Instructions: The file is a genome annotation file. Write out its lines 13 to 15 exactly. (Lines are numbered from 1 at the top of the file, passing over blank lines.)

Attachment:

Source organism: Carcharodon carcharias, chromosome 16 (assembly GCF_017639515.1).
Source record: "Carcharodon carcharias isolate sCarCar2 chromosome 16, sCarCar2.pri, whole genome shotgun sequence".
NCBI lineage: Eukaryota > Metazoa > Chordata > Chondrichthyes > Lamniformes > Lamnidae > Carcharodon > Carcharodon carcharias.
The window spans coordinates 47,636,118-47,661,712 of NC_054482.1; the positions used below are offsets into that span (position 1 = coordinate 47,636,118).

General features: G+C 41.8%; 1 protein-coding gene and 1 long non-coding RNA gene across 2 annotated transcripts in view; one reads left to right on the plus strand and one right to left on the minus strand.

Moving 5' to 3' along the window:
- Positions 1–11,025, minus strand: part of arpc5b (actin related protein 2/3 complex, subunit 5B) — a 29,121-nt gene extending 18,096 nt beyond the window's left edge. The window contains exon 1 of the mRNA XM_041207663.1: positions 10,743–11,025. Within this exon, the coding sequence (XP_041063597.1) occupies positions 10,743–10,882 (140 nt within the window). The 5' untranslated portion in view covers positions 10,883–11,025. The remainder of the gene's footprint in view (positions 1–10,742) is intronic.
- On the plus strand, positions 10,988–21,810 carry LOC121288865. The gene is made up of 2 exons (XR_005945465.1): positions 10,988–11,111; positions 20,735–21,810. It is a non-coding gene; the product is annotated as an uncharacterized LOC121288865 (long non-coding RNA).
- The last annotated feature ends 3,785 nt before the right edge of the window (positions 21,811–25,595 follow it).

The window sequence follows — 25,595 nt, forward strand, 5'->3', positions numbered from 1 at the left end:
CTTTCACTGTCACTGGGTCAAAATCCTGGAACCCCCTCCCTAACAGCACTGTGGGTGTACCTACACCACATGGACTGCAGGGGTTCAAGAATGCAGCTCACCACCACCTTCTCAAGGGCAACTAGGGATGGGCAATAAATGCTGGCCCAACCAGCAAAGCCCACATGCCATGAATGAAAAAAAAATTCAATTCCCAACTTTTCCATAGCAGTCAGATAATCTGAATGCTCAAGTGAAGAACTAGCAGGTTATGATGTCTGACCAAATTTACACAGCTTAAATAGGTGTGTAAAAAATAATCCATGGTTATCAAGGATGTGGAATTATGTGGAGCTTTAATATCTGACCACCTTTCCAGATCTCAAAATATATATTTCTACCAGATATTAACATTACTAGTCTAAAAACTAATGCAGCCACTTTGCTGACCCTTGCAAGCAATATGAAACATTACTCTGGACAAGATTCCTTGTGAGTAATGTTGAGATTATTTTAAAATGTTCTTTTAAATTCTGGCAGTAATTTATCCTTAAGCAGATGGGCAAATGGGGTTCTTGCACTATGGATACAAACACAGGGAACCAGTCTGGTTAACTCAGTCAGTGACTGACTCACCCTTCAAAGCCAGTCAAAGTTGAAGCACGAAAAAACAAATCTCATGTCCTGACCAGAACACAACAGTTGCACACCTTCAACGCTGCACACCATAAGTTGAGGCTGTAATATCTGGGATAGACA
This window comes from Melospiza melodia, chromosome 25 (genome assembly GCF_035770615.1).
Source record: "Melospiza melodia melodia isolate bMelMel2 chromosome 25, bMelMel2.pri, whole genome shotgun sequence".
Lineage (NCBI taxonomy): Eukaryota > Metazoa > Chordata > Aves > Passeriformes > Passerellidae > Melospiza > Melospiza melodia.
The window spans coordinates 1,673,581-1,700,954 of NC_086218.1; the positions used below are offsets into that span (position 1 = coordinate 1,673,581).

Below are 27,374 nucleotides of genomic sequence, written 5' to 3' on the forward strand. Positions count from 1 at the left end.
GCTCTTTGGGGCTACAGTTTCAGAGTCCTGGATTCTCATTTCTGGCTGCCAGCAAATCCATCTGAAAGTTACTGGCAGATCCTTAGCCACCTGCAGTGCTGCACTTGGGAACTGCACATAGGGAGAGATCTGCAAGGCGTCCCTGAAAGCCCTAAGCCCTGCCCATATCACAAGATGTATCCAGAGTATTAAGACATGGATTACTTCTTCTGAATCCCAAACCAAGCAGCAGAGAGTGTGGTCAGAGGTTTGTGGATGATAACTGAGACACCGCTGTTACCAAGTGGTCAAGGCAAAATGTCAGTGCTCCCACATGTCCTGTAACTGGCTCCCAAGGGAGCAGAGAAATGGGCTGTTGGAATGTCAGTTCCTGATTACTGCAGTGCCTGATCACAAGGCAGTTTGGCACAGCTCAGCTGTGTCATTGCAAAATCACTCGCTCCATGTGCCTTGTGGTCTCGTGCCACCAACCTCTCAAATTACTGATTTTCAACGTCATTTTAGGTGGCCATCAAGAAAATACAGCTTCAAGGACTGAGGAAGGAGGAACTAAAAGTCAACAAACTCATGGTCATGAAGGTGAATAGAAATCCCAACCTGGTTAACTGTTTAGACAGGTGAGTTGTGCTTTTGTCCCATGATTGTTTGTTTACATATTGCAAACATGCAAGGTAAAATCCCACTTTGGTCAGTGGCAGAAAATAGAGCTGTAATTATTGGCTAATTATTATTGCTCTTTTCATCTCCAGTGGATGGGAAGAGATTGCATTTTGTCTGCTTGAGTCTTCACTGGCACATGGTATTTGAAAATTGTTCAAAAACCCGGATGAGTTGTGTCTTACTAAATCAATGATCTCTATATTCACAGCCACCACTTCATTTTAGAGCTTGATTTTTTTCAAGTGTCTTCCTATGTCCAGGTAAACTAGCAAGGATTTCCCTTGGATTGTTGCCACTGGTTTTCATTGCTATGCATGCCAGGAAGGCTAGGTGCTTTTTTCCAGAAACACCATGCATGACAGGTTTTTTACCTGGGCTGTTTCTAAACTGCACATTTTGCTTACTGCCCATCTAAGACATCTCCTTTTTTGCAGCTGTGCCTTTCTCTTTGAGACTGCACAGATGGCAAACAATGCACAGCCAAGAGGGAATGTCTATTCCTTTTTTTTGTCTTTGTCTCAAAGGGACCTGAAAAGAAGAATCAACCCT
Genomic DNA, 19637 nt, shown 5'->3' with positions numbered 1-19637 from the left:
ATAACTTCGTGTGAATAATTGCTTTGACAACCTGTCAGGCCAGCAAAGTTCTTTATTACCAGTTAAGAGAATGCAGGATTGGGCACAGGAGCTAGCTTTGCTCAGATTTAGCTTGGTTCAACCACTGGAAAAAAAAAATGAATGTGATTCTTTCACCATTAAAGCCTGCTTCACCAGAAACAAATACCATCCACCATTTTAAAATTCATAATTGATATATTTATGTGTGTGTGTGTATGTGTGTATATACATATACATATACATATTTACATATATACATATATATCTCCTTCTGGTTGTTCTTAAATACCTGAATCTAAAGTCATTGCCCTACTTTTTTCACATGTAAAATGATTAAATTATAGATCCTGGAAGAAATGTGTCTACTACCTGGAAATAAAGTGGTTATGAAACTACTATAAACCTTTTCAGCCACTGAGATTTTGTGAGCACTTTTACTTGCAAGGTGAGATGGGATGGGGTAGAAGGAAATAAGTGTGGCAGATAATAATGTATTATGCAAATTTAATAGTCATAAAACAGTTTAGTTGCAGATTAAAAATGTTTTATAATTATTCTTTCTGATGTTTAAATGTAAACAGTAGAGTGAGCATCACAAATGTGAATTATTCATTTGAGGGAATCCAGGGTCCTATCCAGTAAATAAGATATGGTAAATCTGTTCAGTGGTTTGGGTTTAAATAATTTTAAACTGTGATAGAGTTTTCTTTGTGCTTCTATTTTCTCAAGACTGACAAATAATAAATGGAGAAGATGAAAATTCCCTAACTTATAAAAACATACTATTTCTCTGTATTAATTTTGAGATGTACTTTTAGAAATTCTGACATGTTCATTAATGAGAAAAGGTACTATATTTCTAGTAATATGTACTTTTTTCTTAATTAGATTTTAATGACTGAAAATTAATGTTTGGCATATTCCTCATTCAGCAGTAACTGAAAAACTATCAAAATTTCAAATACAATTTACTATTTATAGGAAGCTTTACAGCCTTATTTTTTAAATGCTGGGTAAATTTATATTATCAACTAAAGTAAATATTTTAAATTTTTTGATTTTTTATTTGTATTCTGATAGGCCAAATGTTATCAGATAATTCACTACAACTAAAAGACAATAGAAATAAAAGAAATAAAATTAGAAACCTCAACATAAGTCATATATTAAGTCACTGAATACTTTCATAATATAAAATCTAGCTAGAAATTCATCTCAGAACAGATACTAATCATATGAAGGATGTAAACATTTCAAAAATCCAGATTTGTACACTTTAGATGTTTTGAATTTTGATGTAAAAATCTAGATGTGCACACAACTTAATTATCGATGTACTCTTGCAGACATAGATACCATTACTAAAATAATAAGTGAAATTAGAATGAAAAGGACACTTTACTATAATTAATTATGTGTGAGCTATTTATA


Source record: "Melospiza melodia melodia isolate bMelMel2 chromosome 25, bMelMel2.pri, whole genome shotgun sequence".
Lineage (NCBI taxonomy): Eukaryota > Metazoa > Chordata > Aves > Passeriformes > Passerellidae > Melospiza > Melospiza melodia.
The window spans coordinates 1,673,581-1,700,954 of NC_086218.1; the positions used below are offsets into that span (position 1 = coordinate 1,673,581).